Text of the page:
SMSF Borrowing for Property


  • Advantages of SMSF borrowing
  • DisAdvantages of SMSF borrowing
  • Costs of an SMSF investment property loan
  • How to get an SMSF investment property loan
  • Loan to value ratio on SMSF investment property loans
  • Interest rates on SMSF investment property loans
  • Can i use an SMSF property loan for renovations?
  • Can i borrow from a relative for an SMSF loan?
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Some advantages of SMSF borrowing for property investment

Some of the potential advantages of borrowing for an investment property through your SMSF include:

  • Your SMSF may provide you with enough deposit to qualify for a loan that you may not otherwise be able to afford.
  • You can make loan repayments from your pre-tax dollars. If you can afford it, you can salary sacrifice some of your pre-tax income into your SMSF to help you pay off the loan more quickly. These salary-sacrificed super contributions are taxed at just 15%, instead of your higher marginal tax rate.
  • Property is an asset class that has the potential to provide both income and capital growth. Like superannuation, it is best regarded as a long-term investment (ideally, ten years or more).
  • Although there might be flat periods during the economic cycle, Australian residential property prices in good locations have a long-term record of capital growth. There is an old saying that there are three important considerations when buying real estate: location, location and location.
  • If you’re self-employed, you can also buy a commercial or industrial property and lease it back to your business at a market rate of rent. This can provide you with more funds to help your business grow.
  • Any income that you earn from an investment property (i.e. the rent you earn from your tenants) can be used to cover your loan repayments.

An SMSF investment property loan could be a good option for you if you are in the following position:

  • You are at least ten years from retirement. Property is a long-term investment for potential capital growth.
  • You have stable employment.
  • You continue to make regular contributions to your self-managed super fund.
  • Have a deposit of about 40% of your intended investment property’s purchase price in your SMSF.
  • Have a diverse portfolio of investment assets in your self-managed super fund.
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Some disadvantages of SMSF borrowing for property investment

Some of the potential disadvantages of borrowing for an investment property through your SMSF include:

  • Property is not a liquid investment, so you don’t want to tie your funds up in it if you or any of your SMSF members are approaching the pension phase.
  • Potentially higher loan setup costs. When buying an investment property through your self-managed super fund you need to set up a special trust (called a security custodian trust). The reasons that this trust is required are explained in more detail later in this article. These additional loan set-up costs need to be weighed up against the potential benefits that the SMSF investment property may provide.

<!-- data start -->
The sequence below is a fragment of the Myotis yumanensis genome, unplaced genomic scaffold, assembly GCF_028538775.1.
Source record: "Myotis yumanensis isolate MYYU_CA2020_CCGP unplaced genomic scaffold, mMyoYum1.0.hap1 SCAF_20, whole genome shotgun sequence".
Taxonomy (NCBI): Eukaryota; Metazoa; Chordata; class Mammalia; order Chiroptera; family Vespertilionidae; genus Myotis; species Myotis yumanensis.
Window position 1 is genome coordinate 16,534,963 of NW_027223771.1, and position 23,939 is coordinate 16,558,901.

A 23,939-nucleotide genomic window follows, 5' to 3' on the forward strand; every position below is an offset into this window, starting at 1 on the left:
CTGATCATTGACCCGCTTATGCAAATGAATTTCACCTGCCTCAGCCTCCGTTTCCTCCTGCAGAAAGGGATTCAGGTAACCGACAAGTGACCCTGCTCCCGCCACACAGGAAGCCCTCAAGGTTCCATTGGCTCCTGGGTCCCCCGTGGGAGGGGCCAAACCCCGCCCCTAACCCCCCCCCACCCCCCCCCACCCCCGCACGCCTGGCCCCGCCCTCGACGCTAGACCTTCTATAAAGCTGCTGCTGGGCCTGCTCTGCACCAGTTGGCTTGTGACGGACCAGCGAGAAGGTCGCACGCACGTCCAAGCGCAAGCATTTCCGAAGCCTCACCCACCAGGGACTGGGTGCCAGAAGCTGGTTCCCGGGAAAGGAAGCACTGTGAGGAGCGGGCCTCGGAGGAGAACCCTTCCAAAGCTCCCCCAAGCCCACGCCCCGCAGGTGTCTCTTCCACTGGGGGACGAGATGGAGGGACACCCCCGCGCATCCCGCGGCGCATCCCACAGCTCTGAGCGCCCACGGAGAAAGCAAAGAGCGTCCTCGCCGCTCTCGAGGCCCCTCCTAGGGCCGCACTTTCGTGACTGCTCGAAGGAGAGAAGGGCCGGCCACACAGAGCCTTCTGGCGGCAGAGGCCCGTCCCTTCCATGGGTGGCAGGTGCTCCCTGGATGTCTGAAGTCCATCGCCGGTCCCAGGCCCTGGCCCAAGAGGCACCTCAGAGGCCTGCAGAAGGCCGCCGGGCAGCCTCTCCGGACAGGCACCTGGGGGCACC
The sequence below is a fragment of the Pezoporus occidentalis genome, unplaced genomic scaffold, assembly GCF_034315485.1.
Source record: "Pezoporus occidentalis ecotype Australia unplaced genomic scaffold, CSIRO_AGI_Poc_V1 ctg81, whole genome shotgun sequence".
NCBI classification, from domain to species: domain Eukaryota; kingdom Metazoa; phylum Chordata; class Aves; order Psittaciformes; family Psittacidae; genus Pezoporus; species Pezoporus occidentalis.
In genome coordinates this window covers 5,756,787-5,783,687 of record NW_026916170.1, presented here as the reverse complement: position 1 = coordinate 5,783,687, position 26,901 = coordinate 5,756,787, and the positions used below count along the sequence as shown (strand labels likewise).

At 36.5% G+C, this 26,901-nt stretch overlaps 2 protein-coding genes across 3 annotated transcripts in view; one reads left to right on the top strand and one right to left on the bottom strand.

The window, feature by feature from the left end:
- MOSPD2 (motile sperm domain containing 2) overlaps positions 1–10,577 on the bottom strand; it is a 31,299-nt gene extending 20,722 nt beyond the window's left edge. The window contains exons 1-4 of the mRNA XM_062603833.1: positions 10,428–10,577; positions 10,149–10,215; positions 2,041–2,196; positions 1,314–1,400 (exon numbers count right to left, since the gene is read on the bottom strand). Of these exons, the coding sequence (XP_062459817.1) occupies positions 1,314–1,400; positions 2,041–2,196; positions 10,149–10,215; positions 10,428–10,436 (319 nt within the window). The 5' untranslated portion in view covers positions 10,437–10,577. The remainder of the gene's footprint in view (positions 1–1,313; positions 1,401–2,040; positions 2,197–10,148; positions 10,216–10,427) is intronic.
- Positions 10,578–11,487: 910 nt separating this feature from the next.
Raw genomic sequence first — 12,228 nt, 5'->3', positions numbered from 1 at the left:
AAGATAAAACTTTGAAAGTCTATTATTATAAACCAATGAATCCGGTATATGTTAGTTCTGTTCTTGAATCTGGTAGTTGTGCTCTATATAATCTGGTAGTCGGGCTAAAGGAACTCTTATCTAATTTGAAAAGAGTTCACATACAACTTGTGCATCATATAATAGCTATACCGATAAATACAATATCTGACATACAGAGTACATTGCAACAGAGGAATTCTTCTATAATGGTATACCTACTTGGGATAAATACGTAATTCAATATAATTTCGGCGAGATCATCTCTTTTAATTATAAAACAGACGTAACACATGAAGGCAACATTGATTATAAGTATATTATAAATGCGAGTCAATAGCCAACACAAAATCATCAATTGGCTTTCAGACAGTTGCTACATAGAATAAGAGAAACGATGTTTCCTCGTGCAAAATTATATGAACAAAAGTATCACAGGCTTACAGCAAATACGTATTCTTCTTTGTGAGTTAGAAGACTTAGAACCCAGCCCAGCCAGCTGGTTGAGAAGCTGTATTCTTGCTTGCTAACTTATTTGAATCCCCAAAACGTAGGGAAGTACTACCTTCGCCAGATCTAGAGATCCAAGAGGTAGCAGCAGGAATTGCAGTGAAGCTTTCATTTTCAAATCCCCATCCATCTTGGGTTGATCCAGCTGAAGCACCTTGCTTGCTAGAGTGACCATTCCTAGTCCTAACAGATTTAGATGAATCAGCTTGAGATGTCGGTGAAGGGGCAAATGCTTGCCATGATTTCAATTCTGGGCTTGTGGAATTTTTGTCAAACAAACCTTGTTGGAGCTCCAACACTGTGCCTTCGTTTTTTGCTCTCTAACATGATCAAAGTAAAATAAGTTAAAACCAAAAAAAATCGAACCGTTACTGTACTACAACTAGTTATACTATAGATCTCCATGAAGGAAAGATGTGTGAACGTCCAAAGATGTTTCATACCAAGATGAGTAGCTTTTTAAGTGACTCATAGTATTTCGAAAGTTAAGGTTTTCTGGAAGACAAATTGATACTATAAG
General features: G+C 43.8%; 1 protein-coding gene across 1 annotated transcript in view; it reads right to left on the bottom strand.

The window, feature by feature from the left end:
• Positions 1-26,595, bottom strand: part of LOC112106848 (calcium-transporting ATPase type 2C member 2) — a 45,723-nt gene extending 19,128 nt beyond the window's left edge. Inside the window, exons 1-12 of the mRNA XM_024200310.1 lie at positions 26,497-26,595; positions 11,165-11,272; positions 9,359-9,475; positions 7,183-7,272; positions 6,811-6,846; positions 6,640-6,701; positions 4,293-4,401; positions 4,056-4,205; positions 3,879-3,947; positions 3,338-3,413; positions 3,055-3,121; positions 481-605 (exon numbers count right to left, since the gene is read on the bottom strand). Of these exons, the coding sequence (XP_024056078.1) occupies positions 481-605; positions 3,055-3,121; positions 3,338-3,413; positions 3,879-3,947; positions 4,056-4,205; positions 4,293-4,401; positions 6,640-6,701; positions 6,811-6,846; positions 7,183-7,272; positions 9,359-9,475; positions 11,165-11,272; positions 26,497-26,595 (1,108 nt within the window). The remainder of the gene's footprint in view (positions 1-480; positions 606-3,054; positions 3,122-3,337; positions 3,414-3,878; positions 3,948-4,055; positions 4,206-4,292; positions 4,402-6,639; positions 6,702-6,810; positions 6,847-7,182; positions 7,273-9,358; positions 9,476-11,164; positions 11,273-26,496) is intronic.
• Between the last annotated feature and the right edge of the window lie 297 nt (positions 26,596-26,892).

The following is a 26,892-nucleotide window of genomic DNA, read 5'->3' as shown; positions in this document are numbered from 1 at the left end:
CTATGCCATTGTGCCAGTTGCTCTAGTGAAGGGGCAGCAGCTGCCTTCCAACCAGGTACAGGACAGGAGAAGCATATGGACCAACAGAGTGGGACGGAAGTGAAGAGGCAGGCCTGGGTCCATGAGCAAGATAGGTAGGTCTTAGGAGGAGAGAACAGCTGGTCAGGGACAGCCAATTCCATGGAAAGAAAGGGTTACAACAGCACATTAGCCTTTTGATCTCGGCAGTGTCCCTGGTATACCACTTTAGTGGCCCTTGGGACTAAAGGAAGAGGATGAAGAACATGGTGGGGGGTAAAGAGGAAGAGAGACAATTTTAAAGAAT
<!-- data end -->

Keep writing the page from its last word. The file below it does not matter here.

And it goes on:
• Reduced potential for negative gearing benefits. Superannuation is a very tax-effective environment. Like other super funds, SMSF income is only taxed at 15%. If you borrow to buy an investment property through your self-managed super fund, you’re only offsetting tax at that 15% rate, not your marginal rate which is likely to be considerably higher if you’re currently working full-time.
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What does an SMSF property loan cost?

When looking at any loan, borrowers need to evaluate the total cost of the loan. This includes the interest rate, as well as any associated fees and other charges. Depending on the type of investment property loan you get, these fees and other charges could include:

  • Loan establishment and ongoing fees
  • Early loan repayment fees
  • Late payment fees
  • Electronic banking fees
  • Government charges

One way that you can determine the true cost of a loan is by looking at the comparison rate. Lenders in Australia typically advertise two interest rates for their loan products: a nominal rate and a comparison rate. The nominal rate is always lower than the comparison rate because it doesn’t consider the loan fees and other charges.

The comparison rate on the other hand includes both the interest rate as well as any loan fees and other charges. It is sometimes referred to as the true cost of the loan. Lenders in Australia are legally required to advertise the comparison rate on their loan products as part of consumer protection legislation.

As a borrower, you should always consider the comparison rate when evaluating loan products.

In addition to loan interest rates and associated fees and other charges, you must set up a security custodian trust to buy an investment property through your SMSF. There will be legal expenses associated with doing this.